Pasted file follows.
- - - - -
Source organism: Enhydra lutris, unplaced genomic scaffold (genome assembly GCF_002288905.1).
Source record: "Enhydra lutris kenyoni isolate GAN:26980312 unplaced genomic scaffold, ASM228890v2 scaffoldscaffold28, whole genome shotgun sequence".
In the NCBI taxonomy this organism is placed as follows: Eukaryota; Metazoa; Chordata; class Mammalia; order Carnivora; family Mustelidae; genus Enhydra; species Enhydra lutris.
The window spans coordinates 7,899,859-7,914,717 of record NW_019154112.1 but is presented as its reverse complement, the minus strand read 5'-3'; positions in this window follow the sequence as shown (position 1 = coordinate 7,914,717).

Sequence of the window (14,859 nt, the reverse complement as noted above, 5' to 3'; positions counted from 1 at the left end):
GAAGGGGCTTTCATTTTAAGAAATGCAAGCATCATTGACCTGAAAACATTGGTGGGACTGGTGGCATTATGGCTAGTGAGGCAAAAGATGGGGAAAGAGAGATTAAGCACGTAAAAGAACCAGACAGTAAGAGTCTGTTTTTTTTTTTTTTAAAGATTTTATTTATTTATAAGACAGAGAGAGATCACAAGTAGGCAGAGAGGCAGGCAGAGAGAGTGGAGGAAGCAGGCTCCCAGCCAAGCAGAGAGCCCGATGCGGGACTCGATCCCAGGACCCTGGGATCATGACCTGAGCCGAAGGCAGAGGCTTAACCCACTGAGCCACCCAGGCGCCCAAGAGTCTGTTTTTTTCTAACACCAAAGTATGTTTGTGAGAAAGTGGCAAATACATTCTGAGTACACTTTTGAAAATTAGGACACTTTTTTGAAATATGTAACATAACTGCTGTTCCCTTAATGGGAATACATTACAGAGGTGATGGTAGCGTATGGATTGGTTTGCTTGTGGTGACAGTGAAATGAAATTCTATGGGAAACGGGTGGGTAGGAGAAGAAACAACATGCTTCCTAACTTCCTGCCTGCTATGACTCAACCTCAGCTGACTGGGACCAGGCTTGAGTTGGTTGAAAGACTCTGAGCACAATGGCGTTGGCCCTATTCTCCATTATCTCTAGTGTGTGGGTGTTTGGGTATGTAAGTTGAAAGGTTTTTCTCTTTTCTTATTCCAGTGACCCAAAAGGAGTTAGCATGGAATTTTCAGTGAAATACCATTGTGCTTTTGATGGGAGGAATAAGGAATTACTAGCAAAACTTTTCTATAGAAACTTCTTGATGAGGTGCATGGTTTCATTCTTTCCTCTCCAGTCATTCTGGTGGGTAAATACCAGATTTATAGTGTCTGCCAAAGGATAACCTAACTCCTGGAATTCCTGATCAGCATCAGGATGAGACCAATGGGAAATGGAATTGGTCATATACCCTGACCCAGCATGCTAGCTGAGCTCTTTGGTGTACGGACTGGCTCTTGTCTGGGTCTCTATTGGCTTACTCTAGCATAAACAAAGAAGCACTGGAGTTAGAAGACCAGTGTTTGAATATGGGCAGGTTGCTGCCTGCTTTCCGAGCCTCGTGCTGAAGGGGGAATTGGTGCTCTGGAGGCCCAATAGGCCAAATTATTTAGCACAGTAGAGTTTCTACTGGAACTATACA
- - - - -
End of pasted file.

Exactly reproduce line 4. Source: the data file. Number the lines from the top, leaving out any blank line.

The window spans coordinates 7,899,859-7,914,717 of record NW_019154112.1 but is presented as its reverse complement, the minus strand read 5'-3'; positions in this window follow the sequence as shown (position 1 = coordinate 7,914,717).